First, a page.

Processes of Development (page 2)
An understanding of development requires resolution of a fundamental question: Do we develop primarily because we learn from our surroundings (environment) or because we are predisposed to grow in certain ways (heredity)? An explanation of each position provides an interesting framework for examining contemporary theories of child development.
Heredity is the totality of characteristics transmitted from the parents to the offspring. The view that behavior and development are primarily directed by heredity, or nature, was initially set forth by Jean Jacques Rousseau in the eighteenth century. Rousseau was a French philosopher who believed that a child’s growth and development were ultimately determined by nature, and that the child’s surroundings had little influence on development. According to this viewpoint, nature provides the primary guidance for healthy growth and development. This philosophy has been advocated by Gesell (Gesell & Ilg, 1943), Jensen (1980), and others.
The position that environment is primarily responsible for how a child develops can be traced to the work of seventeenth-century British philosopher John Locke. Locke resurrected many of the teachings of Aristotle in describing the mind of an infant as a tabula rasa, or “blank slate.” Locke believed that all of an individual’s experiences contribute to filling the blank slate. The child was perceived as a passive receiver of information and thus easily shaped by environmental influences.
Watson (1924) and many other theorists (e.g., Skinner, 1961) have been strong advocates for the environmentalist position. Watson was a prominent force in American psychology and adhered almost exclusively to the nurture philosophy of the nature–nurture controversy. The basic tenets of his thinking are revealed in one of his earlier works (Watson, 1924):
Give me a dozen healthy infants, well-formed, and my own specified world to bring them up in, and I’ll guarantee to take any one at random and train him to become any type of specialist I might select—doctor, lawyer, merchant, chief, and yes, even beggar man and thief, regardless of his talents, penchants, tendencies, abilities, vocations, race of his ancestors. (p. 104)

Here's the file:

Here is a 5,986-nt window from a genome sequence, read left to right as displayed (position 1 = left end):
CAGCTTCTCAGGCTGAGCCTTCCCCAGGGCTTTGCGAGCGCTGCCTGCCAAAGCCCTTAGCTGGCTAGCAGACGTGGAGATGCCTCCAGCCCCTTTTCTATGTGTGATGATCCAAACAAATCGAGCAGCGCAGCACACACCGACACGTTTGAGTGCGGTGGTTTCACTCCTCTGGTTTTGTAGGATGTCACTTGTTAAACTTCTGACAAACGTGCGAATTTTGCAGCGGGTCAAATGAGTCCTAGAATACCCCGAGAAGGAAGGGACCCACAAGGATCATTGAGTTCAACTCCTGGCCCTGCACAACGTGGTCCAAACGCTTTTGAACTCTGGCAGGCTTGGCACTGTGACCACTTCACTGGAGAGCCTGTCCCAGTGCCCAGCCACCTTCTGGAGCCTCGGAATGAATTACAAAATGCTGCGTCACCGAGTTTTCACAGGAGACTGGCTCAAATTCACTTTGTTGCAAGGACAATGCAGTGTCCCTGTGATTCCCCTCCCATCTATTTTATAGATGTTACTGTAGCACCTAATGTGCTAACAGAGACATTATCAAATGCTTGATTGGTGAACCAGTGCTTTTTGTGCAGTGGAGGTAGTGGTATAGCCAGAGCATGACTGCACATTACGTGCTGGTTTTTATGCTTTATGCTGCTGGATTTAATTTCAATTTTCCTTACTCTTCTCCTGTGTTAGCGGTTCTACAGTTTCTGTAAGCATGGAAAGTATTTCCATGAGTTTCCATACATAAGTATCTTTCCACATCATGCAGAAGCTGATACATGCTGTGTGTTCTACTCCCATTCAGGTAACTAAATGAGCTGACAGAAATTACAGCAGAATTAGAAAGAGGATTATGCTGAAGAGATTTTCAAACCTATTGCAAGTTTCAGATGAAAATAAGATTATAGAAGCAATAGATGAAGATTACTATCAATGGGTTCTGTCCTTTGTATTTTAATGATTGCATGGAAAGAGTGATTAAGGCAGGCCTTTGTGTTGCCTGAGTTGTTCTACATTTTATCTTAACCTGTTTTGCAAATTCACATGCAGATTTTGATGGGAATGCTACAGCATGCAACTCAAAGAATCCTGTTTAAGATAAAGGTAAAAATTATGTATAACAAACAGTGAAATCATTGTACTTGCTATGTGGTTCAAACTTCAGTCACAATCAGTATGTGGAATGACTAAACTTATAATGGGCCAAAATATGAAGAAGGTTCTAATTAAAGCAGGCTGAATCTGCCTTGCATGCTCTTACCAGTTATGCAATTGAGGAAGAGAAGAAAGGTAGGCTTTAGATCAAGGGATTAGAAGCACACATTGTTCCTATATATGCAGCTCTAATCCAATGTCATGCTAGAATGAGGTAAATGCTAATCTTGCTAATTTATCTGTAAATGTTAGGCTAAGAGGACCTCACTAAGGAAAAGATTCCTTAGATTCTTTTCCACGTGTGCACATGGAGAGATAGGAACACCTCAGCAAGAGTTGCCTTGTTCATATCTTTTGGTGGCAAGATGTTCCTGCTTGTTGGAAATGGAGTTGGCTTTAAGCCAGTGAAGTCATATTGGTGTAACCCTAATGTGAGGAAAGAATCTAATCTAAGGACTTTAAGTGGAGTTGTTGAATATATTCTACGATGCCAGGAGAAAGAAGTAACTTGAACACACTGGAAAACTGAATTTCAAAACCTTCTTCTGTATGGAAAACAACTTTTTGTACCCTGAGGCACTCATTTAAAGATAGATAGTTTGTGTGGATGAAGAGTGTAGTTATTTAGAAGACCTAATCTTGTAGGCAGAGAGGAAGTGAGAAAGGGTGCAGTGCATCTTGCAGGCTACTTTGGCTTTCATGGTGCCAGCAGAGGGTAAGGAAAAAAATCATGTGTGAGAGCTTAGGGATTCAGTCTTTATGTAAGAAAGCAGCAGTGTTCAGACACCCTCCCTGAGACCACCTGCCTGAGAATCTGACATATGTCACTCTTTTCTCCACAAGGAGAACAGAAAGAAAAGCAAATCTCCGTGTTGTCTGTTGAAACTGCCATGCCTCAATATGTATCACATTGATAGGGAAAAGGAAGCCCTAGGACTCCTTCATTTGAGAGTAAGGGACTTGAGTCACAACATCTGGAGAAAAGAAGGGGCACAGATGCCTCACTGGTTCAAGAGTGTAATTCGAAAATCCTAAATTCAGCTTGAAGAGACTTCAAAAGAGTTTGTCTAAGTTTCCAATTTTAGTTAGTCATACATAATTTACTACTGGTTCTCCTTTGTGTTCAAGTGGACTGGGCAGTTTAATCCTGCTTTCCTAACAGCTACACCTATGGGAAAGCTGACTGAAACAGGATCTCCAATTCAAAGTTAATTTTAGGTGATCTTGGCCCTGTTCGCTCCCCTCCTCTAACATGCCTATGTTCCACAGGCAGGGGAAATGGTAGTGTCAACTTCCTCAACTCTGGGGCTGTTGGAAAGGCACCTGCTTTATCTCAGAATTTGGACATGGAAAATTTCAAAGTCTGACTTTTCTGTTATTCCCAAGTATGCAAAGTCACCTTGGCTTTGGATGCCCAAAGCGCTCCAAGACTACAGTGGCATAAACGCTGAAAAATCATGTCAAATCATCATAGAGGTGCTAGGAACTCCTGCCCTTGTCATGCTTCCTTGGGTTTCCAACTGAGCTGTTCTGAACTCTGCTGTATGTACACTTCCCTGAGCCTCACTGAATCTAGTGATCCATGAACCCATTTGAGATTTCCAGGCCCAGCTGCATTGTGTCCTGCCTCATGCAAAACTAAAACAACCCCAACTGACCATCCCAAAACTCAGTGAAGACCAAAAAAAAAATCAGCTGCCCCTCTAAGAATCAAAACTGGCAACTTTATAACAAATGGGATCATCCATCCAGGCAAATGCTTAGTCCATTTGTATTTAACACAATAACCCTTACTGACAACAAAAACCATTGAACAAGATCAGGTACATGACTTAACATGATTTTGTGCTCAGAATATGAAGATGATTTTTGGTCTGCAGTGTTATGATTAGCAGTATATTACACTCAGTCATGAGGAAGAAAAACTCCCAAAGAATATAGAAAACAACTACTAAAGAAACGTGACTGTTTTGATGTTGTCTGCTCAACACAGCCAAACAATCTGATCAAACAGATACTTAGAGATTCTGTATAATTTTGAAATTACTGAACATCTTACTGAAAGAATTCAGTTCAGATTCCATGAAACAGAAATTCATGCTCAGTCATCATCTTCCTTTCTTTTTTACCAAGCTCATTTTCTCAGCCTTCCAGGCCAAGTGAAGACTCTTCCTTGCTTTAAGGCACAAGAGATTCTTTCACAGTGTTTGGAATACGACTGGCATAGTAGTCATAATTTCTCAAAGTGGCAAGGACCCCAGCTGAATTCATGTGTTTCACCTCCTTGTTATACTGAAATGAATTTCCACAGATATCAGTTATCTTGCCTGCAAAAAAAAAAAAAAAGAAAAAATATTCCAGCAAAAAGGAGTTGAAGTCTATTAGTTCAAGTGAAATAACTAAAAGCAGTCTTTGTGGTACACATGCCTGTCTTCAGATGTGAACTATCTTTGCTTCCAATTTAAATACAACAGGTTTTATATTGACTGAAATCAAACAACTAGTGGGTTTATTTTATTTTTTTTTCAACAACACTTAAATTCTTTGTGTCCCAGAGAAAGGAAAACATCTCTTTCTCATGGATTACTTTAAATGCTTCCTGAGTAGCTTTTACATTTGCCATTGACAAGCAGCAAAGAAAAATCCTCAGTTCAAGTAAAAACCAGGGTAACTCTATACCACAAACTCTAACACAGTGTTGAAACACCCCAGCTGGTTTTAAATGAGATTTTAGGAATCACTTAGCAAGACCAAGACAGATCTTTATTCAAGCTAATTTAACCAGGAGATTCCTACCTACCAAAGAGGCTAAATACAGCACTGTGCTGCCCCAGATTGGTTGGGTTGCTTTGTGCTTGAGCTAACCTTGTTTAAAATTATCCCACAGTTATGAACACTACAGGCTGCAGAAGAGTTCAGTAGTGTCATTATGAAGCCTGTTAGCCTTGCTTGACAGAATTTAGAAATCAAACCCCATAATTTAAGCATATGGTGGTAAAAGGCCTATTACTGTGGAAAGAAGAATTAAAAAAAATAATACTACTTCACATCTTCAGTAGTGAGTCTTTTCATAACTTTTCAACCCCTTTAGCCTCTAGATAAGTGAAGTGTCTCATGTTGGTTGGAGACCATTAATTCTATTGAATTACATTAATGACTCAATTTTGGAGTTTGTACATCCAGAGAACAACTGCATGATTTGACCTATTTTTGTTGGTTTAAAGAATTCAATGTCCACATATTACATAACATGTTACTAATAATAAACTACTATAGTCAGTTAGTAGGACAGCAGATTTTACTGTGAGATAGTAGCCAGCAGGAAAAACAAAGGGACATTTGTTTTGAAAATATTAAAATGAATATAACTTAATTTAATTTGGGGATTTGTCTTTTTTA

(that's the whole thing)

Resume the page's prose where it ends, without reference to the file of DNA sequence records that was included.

Watson represented an extreme environmentalist position that downplayed biological influences on development and truly emphasized Locke’s tabula rasa philosophy.
Interaction of Heredity and Environment
As a resolution to these seemingly opposing positions, common sense dictates that neither heredity nor environment alone explains a child’s typical growth and development. Heredity does not dominate development, nor are environmental influences solely responsible for one’s personality, talents, or physical abilities. It seems that an interaction between these two positions most likely accounts for the multiple facets or elements of development. Although the interaction between heredity and environment is well accepted from a contemporary viewpoint, the exact degree of interaction remains a mystery; however, current scientific discoveries in the area of genomics (the study of genes and their expression) should provide clearer guidance with respect to the degree or magnitude of this interaction in the next several decades. The task for observers of child behavior and development should be to focus on describing the specific aspects of each philosophical position that may be affecting the development of any particular child. For Nathaniel, the interaction of heredity and environment clearly is present; but, how this interaction will manifest over time remains to be seen.
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